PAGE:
It is important to think about how your drinking is affecting the things that are important to you, where are you in your life, your overall health, and your age when determining the answer to this question. There are many circumstances where quitting completely is your best approach. It’s definitely the best choice if you feel you have lost the ability to control your use or if you have tried unsuccessfully to cut down. Have you ever gone to a bar intending to only have three drinks and end up blacking out by the end of the night? You might find that you are clearer about your goals while sober but after drinking, you inhibitions become looser and it is hard to follow through, despite having good intentions to begin with. In this situation you might want to start exploring how quitting altogether could benefit you. Quitting is also the best choice if you suffer from a more severe mental illness that plays into your addiction.

If you’re a teen, waiting a little longer before you consider using substances legally and in moderation can have many positive benefits. Some of these might be making sure that alcohol or drugs don’t get in the way of doing well at school, slowing brain development, causing sleep problems, or causing you to make decisions that you wouldn’t normally make while sober. Alcohol and drug use is also shown to lead to more physical injuries and could get in the way if you are an athlete or on team sports.

I know that abstinence can feel like an impossible goal. Alcohol, for instance, is everywhere and is seen as very social. When you are frequently put in situations where you have to make hard choices, abstinence may not work for you. Some concerns that many people have when thinking about quitting is that your friends might not be supportive or even be a trigger for you. You may find that people who knew you when you used alcohol or drugs aren’t sure how to treat you if you are abstinent. This can cause you to feel very isolated. Keep in mind that although it may feel like everyone drinks or uses, in actuality, more people do not. It could just be that since you are around people who do, it can feel like everyone does.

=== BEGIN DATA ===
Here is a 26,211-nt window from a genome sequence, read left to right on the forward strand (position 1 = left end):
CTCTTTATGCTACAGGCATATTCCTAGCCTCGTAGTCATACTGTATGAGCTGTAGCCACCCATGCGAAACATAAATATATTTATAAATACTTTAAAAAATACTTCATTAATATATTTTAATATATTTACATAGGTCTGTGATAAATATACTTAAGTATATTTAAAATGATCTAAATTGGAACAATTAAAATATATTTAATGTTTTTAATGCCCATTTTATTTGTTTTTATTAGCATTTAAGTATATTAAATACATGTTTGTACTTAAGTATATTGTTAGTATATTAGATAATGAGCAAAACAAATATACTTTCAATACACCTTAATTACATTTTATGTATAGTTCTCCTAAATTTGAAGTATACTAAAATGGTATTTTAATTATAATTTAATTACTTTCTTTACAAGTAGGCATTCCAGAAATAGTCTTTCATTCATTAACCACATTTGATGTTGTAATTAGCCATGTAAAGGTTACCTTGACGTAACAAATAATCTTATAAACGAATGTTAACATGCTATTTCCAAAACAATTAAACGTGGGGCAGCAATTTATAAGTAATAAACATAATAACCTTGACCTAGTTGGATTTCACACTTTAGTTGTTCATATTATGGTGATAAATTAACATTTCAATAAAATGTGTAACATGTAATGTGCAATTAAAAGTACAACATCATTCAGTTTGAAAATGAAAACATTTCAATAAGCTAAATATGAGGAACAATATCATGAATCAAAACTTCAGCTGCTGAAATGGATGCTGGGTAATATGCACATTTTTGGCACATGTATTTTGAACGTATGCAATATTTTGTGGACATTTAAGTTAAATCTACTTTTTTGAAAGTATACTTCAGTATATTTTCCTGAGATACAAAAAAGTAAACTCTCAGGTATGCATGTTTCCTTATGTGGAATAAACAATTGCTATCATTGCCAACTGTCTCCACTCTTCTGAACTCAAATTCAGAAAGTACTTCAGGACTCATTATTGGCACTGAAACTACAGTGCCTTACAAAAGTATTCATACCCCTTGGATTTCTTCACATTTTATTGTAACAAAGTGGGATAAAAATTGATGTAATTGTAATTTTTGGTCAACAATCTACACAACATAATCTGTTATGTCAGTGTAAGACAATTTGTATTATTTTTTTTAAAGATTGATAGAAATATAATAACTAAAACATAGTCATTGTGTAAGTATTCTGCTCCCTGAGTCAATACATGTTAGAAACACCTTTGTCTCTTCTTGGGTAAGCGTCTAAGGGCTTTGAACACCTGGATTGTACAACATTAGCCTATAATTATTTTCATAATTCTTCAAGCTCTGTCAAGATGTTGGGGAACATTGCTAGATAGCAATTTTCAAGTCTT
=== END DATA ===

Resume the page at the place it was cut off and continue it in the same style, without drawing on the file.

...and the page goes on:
There are new professional opinions that also believe in a treatment approach that teaches moderation. You might be comforted to know that it isn’t a black and white where “you are an addict or you aren’t.” It’s kind of like a speed limit – you may drive safely at 85 miles and hour or you may notice that it makes you reckless and puts other in danger. It’s important for you to consider the variables unique to you so you can make a more reasoned response to drugs or alcohol.

There are some instances where moderation isn’t realistic. Those would include having a mental illness or a physical addiction, or if you are going through a life crisis or use your substance daily.

Moderation is also not a solution for children. I have had experience treating children who started using alcohol or drugs as early as 10 or 11 years old. Starting that young can stop the development process. You can be dealing with a 45-year-old who acts like a teenager because that’s when he started using. If you’re a parent who suspects your child is using, getting help is a great option to help your child learn healthy ways to cope with their life stressors without substances and to prevent developmental delays as a result of ongoing use. Adolescents really benefit from having someone who respects and values what they have to say. It’s important for them to have a forum to express themselves and having a counselor can provide that for them.

The good news on moderation is that you don’t have to cut yourself off from social situations or lose your old friends. Chances are good if you are successful with moderation you’re likely to be able to stay that way.

In either case – abstinence or moderation – if you are part of a “mixed” couple your choices are more complicated. You and your partner would need to negotiate rules that can work for both of you. For example, there may be no alcohol in the house, but the person who uses in moderation could go out to consume alcohol, provided they agree to find a safe way home. Talking about what you need to maintain your goals can help you both work out an agreement that is supportive.

If you are a marijuana user, there are unique considerations. Although marijuana legality is growing in a number of states for medicinal and even recreational use, it doesn’t negate the fact that there are several harmful effects. Although marijuana has been clinically proven to help some medical issues and it might be a natural alternative to big pharma, you might want to ask yourself if you are seeing a positive benefit from using or if it is getting in the way of fulfilling obligations, being social, or negatively affecting your mood. It can also stall emotional development and prevent people from learning healthy ways to cope with life stressors. Many people find it gets in the way of really connecting in relationships.

Try to be realistic in deciding which approach is best for you. One of the hardest things is to admit a weakness or problem, or objectively see where alcohol or marijuana is not helpful, especially since it might also feel like you get a positive effect too. Counseling can give you an opportunity to explore whether or not your use is working for you or getting in the way of achieving the goals and life you envisioned for yourself. Even if you aren’t ready to make a decision on how to approach your substance use, it’s never too early to make an honest assessment of how your use affects you and those around you and to begin considering your options.